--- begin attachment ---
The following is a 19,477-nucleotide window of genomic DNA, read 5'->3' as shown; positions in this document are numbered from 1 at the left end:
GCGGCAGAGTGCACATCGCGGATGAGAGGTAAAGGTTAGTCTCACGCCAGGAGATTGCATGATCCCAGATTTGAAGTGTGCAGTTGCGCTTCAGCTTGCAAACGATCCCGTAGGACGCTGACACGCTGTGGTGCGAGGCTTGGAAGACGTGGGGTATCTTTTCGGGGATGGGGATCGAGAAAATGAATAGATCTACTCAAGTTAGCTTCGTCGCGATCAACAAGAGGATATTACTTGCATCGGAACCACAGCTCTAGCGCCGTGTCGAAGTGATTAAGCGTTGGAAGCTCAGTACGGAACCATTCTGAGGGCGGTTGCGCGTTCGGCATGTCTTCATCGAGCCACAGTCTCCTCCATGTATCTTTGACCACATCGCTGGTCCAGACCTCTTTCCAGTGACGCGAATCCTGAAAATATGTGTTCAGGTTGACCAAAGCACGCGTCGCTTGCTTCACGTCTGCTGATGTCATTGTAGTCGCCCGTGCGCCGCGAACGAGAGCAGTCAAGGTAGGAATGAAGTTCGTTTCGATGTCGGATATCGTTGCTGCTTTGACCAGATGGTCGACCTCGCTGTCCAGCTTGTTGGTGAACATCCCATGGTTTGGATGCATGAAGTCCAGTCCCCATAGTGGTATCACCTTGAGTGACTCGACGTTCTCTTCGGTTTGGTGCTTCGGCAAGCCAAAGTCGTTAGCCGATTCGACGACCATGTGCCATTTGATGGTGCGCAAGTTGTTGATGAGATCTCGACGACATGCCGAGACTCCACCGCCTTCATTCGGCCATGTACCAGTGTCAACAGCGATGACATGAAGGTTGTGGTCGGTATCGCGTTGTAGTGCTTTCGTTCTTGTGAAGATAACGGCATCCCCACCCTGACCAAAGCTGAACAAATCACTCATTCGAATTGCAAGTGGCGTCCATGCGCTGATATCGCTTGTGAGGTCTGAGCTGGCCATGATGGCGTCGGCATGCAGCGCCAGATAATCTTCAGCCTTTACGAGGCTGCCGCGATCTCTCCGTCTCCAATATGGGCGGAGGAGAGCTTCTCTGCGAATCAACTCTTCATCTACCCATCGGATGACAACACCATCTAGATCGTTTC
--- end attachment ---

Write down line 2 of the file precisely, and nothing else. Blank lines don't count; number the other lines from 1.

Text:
GCGGCAGAGTGCACATCGCGGATGAGAGGTAAAGGTTAGTCTCACGCCAGGAGATTGCATGATCCCAGATTTGAAGTGTGCAGTTGCGCTTCAGCTTGCAAACGATCCCGTAGGACGCTGACACGCTGTGGTGCGAGGCTTGGAAGACGTGGGGTATCTTTTCGGGGATGGGGATCGAGAAAATGAATAGATCTACTCAAGTTAGCTTCGTCGCGATCAACAAGAGGATATTACTTGCATCGGAACCACAGCTCTAGCGCCGTGTCGAAGTGATTAAGCGTTGGAAGCTCAGTACGGAACCATTCTGAGGGCGGTTGCGCGTTCGGCATGTCTTCATCGAGCCACAGTCTCCTCCATGTATCTTTGACCACATCGCTGGTCCAGACCTCTTTCCAGTGACGCGAATCCTGAAAATATGTGTTCAGGTTGACCAAAGCACGCGTCGCTTGCTTCACGTCTGCTGATGTCATTGTAGTCGCCCGTGCGCCGCGAACGAGAGCAGTCAAGGTAGGAATGAAGTTCGTTTCGATGTCGGATATCGTTGCTGCTTTGACCAGATGGTCGACCTCGCTGTCCAGCTTGTTGGTGAACATCCCATGGTTTGGATGCATGAAGTCCAGTCCCCATAGTGGTATCACCTTGAGTGACTCGACGTTCTCTTCGGTTTGGTGCTTCGGCAAGCCAAAGTCGTTAGCCGATTCGACGACCATGTGCCATTTGATGGTGCGCAAGTTGTTGATGAGATCTCGACGACATGCCGAGACTCCACCGCCTTCATTCGGCCATGTACCAGTGTCAACAGCGATGACATGAAGGTTGTGGTCGGTATCGCGTTGTAGTGCTTTCGTTCTTGTGAAGATAACGGCATCCCCACCCTGACCAAAGCTGAACAAATCACTCATTCGAATTGCAAGTGGCGTCCATGCGCTGATATCGCTTGTGAGGTCTGAGCTGGCCATGATGGCGTCGGCATGCAGCGCCAGATAATCTTCAGCCTTTACGAGGCTGCCGCGATCTCTCCGTCTCCAATATGGGCGGAGGAGAGCTTCTCTGCGAATCAACTCTTCATCTACCCATCGGATGACAACACCATCTAGATCGTTTC